Golden Horn

Golden Horn

Golden Horn

Description

The Golden Horn is the estuary of the Alibeyköy and Kağıthane Rivers. It is 7.5 kilometers long and is 750 meters across at its widest. Its maximum depth, where it flows into the Bosphorus, is about 35 meters. 
It is today spanned by four bridges. Moving downstream, the first is the Haliç Bridge, literally Estuary Bridge. The former Galata Bridge was damaged by a fire in 1992; it was moved to the second position in pieces, 
re-assembled, and restored as the Eski Galata Bridge, literally Old Galata Bridge. The third one is the Atatürk (Unkapanı) Bridge. The current Galata Bridge was completed in 1994. A fifth bridge is currently under construction 
to connect the subway lines of the Istanbul Metro to the north and south of the Golden Horn.
 
 
 

History

 
Map of Byzantine Constantinople, showing part of the Golden Horn north of the city's main peninsula.
The Golden Horn (Keras) forms a deep natural harbor for the peninsula it encloses together with the Sea of Marmara. The Byzantine Empire had its naval headquarters there, and walls were built along the shoreline to protect the city of Constantinople from naval attacks. At the entrance to the Horn on the northern side, a large chain was pulled across from Constantinople to the old Tower of Galata to prevent unwanted ships from entering. Known among the Byzantines as the Megàlos Pyrgos (meaning "Great Tower" in Greek), this tower was largely destroyed by the Latin Crusaders during the Fourth Crusade in 1204. In 1348 the Genoese built a new tower nearby which they called Christea Turris (Tower of Christ), now called Galata Tower.
 
There were three notable times when the chain across the Horn was either broken or circumvented. In the 10th century the Kievan Rus' dragged their longships out of the Bosporus, around Galata, and relaunched them in the Horn; the Byzantines defeated them with Greek fire. In 1204, during the Fourth Crusade, Venetian ships were able to break the chain with a ram. In 1453, Ottoman Sultan Mehmed II, having failed in his attempt to break the chain with brute force, instead used the same tactic as the Rus', towing his ships across Galata over greased logs and into the estuary.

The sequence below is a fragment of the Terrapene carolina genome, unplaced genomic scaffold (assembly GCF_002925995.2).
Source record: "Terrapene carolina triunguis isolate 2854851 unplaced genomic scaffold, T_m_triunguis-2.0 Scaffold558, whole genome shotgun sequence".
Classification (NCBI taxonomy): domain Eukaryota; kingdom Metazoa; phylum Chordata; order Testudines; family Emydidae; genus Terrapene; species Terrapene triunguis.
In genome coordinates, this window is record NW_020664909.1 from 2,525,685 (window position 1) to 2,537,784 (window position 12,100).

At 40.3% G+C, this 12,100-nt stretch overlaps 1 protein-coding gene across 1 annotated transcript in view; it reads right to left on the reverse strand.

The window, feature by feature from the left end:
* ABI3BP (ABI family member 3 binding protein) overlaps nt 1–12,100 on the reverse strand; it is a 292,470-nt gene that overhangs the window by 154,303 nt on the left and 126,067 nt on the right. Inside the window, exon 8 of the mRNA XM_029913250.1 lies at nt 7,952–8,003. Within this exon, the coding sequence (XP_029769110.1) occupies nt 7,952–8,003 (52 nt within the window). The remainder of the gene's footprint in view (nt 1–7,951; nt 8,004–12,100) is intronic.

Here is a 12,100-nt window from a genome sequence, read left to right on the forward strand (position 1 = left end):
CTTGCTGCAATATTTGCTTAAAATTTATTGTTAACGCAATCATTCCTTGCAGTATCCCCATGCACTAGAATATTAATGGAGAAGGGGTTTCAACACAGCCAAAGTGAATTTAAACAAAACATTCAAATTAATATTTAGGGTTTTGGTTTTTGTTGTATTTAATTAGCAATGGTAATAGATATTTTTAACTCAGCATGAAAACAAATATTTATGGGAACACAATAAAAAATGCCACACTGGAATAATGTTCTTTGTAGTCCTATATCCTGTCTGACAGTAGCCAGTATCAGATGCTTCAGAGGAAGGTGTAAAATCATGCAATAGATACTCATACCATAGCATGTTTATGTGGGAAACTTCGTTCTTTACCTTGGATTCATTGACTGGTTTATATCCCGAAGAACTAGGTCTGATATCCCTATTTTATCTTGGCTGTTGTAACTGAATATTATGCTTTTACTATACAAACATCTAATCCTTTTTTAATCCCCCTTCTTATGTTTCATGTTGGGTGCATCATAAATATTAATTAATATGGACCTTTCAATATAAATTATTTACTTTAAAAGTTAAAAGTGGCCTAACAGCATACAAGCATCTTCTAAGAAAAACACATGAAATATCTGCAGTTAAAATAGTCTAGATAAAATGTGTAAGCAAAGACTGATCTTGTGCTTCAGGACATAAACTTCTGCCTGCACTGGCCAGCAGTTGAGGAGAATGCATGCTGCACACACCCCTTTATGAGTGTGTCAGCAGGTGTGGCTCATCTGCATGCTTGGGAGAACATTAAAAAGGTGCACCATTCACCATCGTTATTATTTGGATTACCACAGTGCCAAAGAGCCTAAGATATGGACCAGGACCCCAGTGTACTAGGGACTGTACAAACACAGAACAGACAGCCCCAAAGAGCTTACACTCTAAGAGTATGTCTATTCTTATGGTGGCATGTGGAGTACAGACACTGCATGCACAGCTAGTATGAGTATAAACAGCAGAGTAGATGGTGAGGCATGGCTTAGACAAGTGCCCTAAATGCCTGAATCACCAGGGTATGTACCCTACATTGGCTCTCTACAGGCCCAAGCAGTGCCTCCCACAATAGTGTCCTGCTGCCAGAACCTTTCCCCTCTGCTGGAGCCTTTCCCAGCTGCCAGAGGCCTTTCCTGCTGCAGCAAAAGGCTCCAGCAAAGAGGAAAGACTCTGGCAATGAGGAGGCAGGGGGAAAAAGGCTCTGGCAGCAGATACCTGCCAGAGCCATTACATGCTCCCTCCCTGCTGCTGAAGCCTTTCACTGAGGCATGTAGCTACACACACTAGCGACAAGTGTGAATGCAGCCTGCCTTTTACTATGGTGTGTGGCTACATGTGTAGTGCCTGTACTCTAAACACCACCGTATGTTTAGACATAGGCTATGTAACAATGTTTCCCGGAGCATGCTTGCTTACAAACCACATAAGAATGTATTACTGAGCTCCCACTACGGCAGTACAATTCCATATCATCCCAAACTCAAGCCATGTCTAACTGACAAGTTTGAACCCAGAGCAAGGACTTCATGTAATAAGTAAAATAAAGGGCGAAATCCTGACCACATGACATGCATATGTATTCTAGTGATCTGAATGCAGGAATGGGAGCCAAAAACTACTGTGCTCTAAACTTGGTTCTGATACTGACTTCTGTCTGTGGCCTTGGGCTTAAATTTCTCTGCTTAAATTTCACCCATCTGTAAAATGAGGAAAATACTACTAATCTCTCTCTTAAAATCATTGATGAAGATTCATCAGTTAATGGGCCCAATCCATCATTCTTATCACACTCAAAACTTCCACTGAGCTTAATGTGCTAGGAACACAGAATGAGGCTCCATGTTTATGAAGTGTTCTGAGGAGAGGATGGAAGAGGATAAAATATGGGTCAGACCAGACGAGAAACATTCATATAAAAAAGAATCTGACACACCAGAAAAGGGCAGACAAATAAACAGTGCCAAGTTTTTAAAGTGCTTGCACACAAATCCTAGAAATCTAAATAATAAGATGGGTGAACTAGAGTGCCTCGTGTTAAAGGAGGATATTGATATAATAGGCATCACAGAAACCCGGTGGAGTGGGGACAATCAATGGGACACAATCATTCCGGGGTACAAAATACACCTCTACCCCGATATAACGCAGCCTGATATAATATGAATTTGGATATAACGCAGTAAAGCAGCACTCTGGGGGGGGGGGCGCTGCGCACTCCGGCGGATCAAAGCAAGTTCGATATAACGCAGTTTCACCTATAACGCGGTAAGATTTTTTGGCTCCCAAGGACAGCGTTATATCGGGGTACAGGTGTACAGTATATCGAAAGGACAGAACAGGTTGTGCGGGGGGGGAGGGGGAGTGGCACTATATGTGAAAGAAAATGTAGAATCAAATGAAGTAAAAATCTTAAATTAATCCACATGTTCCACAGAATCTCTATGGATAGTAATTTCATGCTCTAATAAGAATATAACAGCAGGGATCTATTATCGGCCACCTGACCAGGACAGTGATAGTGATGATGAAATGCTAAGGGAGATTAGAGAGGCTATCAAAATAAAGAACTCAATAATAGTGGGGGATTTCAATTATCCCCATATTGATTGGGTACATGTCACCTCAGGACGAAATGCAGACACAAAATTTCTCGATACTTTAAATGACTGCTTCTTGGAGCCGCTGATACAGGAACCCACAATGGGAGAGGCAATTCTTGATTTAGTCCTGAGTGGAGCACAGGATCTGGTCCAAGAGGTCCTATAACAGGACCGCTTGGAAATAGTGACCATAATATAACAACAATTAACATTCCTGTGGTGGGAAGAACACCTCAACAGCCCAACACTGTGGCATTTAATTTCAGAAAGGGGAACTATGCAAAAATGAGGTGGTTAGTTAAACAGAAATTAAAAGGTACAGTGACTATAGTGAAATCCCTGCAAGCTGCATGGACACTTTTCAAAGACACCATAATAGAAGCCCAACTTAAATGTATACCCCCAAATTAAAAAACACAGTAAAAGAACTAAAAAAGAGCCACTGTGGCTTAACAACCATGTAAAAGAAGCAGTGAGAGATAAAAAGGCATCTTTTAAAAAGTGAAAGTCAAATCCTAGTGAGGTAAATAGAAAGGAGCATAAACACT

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After the conquest of Constantinople in 1453, Mehmed II resettled ethnic Greeks along the Horn in the Phanar (today's Fener). Balat continued to be inhabited by Jews, as during the Byzantine age, though many Jews decided to leave following the takeover of the city. This area was repopulated when Bayezid II invited the Jews who were expelled from Spain to resettle in Balat. Today the Golden Horn is settled on both sides, and there are parks along each shore. The Istanbul Chamber of Commerce is also located along the shore, as are Muslim, Jewish and Christian cemeteries. The Galata Bridge connects the neighborhoods of Karaköy (the ancient Galata) and Eminönü.
 
Until the 1980s the Horn was polluted with industrial waste, but it has since been cleaned. Today its history and beauty make it a popular tourist attraction in Istanbul.
 
 

History of Istanbul, Grand Bazaar, Sultanahmet Square, Blue Mosque, Topkapı Palace, Hagia Sophia, Istanbul Archaeology Museum, Basilica Cistern, 

Taksim Square, Camlıca Hill, Eyup Sultan, Pierre Loti Hill, Bosphorus, Shopping Centers, Vialand Entertaiment, Aquarium and Dolphın Shows,  Health Tourism in Istanbul,  Princess Island, Panoramic Museum 1453,